President Joe Biden said Monday that the U.S. is willing to intervene militarily should China forcibly try to take Taiwan.
“Yes,” Biden said at a joint press conference in Tokyo when asked whether the U.S. would “get involved militarily to defend Taiwan” if necessary. “That’s the commitment we made.”
“We agree with the ‘One China’ policy,” Biden continued. “We signed on to it, and all the attendant agreements made from there, but the idea that it can be taken by force, just taken by force, is [not] appropriate. It would dislocate the entire region and be another action, similar to what happened in Ukraine.”
The White House immediately tried to walk back Biden’s comments.
“As the President said, our policy has not changed,” a White House official said afterward. “He reiterated our One China policy and our commitment to peace and stability across the Taiwan Strait. He also reiterated our commitment under the Taiwan Relations Act to provide Taiwan with the military means to defend itself.”
In recognizing the “One China” policy, the U.S. acknowledges that the Chinese government is the only government, but the U.S. still has an unofficial relationship with Taiwan that includes arms sales.
Biden aides have previously scrambled to clean up Biden’s comments on Taiwan.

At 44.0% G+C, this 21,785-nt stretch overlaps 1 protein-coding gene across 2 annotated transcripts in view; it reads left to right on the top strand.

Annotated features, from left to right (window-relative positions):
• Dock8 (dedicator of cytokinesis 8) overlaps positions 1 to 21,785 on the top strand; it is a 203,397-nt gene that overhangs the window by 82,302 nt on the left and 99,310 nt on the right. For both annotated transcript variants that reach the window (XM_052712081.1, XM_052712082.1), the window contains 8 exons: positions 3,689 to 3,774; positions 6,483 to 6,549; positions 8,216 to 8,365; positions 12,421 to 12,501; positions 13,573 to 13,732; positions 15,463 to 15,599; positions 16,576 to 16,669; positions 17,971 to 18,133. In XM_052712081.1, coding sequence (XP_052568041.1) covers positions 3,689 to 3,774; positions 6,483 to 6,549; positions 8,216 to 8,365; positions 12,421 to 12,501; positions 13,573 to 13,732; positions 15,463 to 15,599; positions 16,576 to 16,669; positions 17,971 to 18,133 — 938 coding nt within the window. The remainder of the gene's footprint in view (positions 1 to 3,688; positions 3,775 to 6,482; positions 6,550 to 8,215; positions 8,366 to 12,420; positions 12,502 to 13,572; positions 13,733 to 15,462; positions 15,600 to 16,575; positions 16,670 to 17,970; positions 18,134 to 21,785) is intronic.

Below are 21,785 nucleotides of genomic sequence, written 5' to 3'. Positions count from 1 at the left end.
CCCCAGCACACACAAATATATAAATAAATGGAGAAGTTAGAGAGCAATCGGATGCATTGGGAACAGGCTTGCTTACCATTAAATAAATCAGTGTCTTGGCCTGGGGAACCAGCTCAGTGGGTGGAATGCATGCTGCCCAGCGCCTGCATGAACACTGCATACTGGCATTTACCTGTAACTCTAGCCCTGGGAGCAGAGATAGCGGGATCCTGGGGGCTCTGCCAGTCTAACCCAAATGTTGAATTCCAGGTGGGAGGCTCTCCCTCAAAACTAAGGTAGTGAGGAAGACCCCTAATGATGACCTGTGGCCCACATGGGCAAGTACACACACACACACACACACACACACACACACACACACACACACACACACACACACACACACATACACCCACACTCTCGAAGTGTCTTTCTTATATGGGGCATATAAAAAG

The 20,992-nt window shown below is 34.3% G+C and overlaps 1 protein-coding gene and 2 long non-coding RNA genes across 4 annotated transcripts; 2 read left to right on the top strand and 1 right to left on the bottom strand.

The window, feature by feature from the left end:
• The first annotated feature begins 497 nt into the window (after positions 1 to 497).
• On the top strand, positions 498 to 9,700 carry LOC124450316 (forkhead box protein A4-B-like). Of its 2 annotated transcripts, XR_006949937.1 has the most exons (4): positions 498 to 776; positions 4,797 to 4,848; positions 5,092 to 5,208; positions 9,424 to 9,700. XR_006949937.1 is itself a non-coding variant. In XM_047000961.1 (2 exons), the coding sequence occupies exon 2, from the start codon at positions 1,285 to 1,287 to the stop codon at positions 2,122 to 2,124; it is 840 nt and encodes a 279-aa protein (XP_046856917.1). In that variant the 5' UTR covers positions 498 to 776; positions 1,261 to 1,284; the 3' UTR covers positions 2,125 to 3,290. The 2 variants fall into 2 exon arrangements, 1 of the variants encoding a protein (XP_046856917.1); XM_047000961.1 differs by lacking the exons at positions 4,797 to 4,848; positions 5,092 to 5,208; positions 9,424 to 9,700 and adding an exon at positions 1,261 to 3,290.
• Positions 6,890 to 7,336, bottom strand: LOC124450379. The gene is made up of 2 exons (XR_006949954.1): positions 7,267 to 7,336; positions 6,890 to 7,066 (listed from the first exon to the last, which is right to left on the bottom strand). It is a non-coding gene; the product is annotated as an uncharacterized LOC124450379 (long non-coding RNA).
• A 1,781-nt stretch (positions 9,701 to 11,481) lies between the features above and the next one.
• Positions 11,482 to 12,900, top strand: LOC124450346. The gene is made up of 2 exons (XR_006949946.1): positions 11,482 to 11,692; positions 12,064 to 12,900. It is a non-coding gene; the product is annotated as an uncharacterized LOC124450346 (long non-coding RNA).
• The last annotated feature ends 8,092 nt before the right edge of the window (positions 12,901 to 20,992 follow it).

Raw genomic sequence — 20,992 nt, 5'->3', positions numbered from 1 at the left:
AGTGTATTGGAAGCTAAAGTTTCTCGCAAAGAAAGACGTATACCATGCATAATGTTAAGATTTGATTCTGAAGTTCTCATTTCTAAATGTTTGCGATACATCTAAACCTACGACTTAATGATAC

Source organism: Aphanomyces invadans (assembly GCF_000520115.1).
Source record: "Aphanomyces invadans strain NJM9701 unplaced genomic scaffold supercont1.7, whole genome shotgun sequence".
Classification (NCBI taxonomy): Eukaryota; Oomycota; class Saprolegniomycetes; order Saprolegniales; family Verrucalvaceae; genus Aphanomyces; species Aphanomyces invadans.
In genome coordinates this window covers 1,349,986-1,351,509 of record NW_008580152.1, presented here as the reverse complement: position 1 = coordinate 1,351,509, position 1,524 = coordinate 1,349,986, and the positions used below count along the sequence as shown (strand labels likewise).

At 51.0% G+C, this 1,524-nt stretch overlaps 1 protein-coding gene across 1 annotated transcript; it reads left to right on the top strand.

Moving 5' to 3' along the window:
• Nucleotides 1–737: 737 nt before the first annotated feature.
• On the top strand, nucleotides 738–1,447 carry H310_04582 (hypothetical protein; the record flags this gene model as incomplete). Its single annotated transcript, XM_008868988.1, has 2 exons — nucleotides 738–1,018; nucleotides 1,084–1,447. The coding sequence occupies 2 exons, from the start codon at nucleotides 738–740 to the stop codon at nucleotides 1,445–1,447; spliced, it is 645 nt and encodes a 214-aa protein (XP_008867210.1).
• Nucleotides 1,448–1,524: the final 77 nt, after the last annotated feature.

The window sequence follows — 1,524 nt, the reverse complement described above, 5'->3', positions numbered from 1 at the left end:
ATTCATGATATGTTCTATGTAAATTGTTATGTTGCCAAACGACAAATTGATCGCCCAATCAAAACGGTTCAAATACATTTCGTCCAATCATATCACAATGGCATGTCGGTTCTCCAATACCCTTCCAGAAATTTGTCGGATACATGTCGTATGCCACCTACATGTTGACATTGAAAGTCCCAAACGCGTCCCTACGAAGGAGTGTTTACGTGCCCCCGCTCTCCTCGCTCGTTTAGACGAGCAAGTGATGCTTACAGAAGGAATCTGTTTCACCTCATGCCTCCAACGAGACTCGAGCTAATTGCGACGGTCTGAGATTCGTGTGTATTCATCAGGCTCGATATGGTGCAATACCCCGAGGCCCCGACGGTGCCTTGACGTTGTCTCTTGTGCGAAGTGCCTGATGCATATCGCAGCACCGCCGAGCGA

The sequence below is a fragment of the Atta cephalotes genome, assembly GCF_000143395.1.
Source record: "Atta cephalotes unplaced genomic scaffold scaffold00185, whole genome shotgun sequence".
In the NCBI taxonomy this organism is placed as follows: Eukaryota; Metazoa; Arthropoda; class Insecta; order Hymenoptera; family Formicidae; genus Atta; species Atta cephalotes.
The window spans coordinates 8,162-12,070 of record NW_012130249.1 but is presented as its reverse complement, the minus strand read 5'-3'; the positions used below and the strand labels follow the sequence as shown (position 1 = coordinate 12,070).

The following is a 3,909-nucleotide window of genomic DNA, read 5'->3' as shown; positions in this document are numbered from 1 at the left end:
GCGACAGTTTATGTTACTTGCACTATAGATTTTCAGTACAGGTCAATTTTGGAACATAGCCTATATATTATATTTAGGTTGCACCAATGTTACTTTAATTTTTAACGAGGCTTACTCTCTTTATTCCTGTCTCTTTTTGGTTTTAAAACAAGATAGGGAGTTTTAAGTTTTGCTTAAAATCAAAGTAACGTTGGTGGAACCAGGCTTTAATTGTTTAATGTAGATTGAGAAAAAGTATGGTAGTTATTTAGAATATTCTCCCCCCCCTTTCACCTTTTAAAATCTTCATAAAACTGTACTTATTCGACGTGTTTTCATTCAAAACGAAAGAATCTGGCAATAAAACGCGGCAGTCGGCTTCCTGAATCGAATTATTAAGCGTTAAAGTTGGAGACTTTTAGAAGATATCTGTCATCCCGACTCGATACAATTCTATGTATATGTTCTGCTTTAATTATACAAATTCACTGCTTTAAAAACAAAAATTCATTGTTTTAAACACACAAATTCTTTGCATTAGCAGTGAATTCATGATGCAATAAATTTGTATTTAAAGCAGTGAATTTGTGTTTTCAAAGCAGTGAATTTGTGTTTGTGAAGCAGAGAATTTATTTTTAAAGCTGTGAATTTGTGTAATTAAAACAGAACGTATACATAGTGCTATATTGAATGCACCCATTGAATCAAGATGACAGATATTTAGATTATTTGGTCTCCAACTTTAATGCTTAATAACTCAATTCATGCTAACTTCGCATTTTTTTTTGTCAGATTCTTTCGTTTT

Biden also stated that the U.S. has “a commitment to” protect Taiwan in the event of an attack by China during a CNN town hall in 2021.
“The U.S. defense relationship with Taiwan is guided by the Taiwan Relations Act. We will uphold our commitment under the Act, we will continue to support Taiwan’s self-defense, and we will continue to oppose any unilateral changes to the status quo,” an official quickly clarified afterward.
China responded quickly to Biden’s latest comments, expressing “strong dissatisfaction and firm opposition.”
“On issues concerning China’s sovereignty and territorial integrity and other core interests, there is no room for compromise,” Wang Wenbin, a spokesman for the Chinese Foreign Ministry, said.
“We urged the US side to earnestly follow the One China principle … be cautious in words and deeds on the Taiwan issue, and not send any wrong signal to pro-Taiwan independence and separatist forces — so it won’t cause serious damage to the situation across the Taiwan Strait and China-US relations.”
The “One China” principle mentioned by the Chinese Foreign Ministry spokesman differs from the “One China” policy followed by the U.S. The former is the concept – believed by China – that Taiwan “is an inalienable part of one China” and will be reunified at some point in the future.